Rose, Thorn, Bud: take stock as a team to work more productively
With the Rose, Thorn, Bud Template, get the team to think about your successes, challenges and opportunities.
Difficulty & Importance Matrix
Use the Difficulty & Importance matrix to channel and leverage your team’s enthusiasm, by first ranking ideas in order of importance before jointly assessing their feasibility. Compare this data, visible at a glance, in the matrix, for good time and priority management. A design thinking method accessible to everyone!
When you start a new project as a team, often the ideas flow freely, and that’s a good sign! But to move forward effectively, it is essential to prioritize the actions to be taken. Several design thinking methods can help you do this, such as this Difficulty & Importance Matrix template.
How do you prioritize tasks? As a team, rank them in order of importance, and then assess their feasibility. The simple visual design and features of Board, Klaxoon’s whiteboard, help you to work as a team easily, in person or remotely, to compare your data in the matrix. The horizontal axis represents the importance; the vertical axis represents the difficulty. This way, you can thus visualize priorities at a glance.
It’s an accessible design thinkingmethod, which is easy to set up and can be used at different times of your project management: at the launch of a new project, for the development of a new service, product or feature etc., and even on a daily basis for better time and priority management.
For effective collaboration, it is essential to properly organize the team’s schedule and tasks. It’s a breeze with this task prioritization matrix.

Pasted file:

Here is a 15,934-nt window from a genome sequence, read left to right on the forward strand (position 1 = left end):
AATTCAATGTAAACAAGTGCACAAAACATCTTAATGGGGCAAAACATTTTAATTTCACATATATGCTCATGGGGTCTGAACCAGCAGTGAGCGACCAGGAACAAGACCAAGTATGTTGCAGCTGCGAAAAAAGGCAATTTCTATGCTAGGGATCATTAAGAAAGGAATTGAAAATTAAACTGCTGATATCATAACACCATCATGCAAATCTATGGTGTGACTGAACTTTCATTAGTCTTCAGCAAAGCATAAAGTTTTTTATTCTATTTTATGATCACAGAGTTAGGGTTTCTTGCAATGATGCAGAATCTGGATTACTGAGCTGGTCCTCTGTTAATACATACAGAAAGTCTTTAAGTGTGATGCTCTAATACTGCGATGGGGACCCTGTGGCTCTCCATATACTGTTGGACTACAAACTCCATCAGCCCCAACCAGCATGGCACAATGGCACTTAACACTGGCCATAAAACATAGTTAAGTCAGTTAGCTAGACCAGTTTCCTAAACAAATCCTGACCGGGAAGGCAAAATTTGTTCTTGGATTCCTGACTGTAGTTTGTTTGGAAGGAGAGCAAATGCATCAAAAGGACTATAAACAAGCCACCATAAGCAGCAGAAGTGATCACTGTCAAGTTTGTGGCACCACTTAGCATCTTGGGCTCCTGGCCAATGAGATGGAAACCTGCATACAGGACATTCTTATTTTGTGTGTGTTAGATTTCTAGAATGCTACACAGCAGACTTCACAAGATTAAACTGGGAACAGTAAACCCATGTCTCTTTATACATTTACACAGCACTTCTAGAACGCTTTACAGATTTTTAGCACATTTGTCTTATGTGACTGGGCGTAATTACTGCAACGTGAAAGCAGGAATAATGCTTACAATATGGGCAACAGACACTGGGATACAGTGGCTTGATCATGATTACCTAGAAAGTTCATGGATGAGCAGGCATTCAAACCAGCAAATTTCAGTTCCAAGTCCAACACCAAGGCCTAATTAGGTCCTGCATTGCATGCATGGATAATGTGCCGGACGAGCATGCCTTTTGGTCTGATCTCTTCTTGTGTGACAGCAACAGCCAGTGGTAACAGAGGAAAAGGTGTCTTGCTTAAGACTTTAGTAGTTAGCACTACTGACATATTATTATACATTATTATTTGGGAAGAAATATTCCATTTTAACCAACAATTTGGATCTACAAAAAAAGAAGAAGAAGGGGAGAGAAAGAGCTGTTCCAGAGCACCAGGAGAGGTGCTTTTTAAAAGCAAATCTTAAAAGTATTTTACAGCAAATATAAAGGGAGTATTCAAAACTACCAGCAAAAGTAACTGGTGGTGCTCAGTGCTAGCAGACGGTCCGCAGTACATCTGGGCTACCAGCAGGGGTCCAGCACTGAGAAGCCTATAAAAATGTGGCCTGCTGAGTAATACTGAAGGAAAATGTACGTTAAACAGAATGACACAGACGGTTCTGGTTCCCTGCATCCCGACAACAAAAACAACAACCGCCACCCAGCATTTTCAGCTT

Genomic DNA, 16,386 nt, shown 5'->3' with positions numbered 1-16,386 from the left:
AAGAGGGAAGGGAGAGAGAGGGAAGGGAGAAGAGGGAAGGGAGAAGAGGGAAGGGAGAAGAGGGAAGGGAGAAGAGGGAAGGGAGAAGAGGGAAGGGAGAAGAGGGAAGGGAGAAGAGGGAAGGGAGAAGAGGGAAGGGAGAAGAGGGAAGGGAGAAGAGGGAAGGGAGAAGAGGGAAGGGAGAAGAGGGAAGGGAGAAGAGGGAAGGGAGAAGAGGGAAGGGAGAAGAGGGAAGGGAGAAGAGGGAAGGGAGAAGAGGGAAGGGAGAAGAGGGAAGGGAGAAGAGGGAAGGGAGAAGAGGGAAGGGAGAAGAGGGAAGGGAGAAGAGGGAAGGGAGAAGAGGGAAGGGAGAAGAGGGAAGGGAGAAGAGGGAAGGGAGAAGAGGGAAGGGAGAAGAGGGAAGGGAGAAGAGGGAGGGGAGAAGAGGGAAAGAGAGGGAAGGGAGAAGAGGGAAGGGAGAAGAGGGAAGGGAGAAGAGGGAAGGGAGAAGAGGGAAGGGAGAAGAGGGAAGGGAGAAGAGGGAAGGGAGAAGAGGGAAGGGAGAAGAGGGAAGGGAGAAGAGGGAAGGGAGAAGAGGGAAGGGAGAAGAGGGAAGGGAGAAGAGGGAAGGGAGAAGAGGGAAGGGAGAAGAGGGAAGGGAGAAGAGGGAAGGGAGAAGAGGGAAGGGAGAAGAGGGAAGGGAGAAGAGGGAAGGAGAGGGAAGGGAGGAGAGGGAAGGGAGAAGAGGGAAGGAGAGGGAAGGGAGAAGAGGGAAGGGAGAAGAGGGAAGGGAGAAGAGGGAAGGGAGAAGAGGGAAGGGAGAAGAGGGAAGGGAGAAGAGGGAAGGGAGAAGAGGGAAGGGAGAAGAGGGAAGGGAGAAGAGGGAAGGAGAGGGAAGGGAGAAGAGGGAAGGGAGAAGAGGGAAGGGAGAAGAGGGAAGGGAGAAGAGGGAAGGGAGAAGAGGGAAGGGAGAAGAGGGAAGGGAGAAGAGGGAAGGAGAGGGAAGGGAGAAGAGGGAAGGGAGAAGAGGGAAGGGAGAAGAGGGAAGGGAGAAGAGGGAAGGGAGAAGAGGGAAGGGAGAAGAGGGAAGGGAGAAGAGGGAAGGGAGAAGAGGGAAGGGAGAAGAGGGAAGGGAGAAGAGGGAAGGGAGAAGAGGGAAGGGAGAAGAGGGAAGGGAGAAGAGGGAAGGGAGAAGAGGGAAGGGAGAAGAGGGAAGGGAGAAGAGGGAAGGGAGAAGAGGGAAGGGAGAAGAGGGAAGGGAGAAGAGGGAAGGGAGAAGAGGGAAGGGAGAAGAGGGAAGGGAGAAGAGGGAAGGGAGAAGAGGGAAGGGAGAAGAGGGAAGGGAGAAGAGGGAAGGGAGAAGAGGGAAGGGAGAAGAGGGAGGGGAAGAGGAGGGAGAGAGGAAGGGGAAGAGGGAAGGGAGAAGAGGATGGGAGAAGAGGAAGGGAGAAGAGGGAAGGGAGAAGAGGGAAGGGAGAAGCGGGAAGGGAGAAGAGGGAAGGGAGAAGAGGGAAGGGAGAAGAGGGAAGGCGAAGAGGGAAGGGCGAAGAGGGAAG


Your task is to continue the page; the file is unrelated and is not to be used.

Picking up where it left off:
The Importance/Difficulty Matrix template, inspired by the Eisenhower Matrix, can also get you out of a tough spot, because a project can quickly come to a standstill in the absence of an effective prioritization method. Be it app features, ideas or goals, everything can be reorganized using this tool. It's the perfect way to resolve any number of situations and reenergize project management.
In addition, as the method requires you to rank the items in order of importance first, this gives the team an opportunity to discuss them and reach a consensus. This way, the project continues in a spirit of agreement and understanding, thus maximizing the chances of success.
By following the steps of this priority management tool in turn, you categorize items in the four boxes of the matrix: luxury, strategic, distraction and high value. Because the mechanisms of influence, conscious or unconscious bias, come into play when you really make the items with high added value stand out.
Start by inviting your team members to Board, Klaxoon's whiteboard tool. Define and explain the topic or project on which you will work as a team.
Then, invite participants to post their ideas in the box below the graphic inspired by the Eisenhower matrix. Next, discuss how to rank each item according to its importance, from least important (left) to most important (right). To discuss it verbally, you can even organize a virtual or hybrid meeting with Klaxoon's videoconferencing tool Live.
Next, assess the difficulty of each idea. To do this, ask a Rating Question using the Question tool under each idea. Klaxoon offers you a rating of one to five stars, with five corresponding to the highest level of difficulty. Assessing the difficulty can be based on many factors, such as the cost of construction or implementation, the impact on your economic model, the effort required to maintain support for this item etc. To help you decide, you can establish some guidelines on the whiteboard.
To finish this design thinking workshop, compare the data by placing the items according to their level of difficulty on the matrix. Be sure to only place them on the vertical axis at this stage; they must keep their horizontal position so as not to lose their importance ranking. Priorities appear as if by magic: now, all you have to do is focus on strategic and high-value ideas, and choose luxury or distraction items or not. Over to you!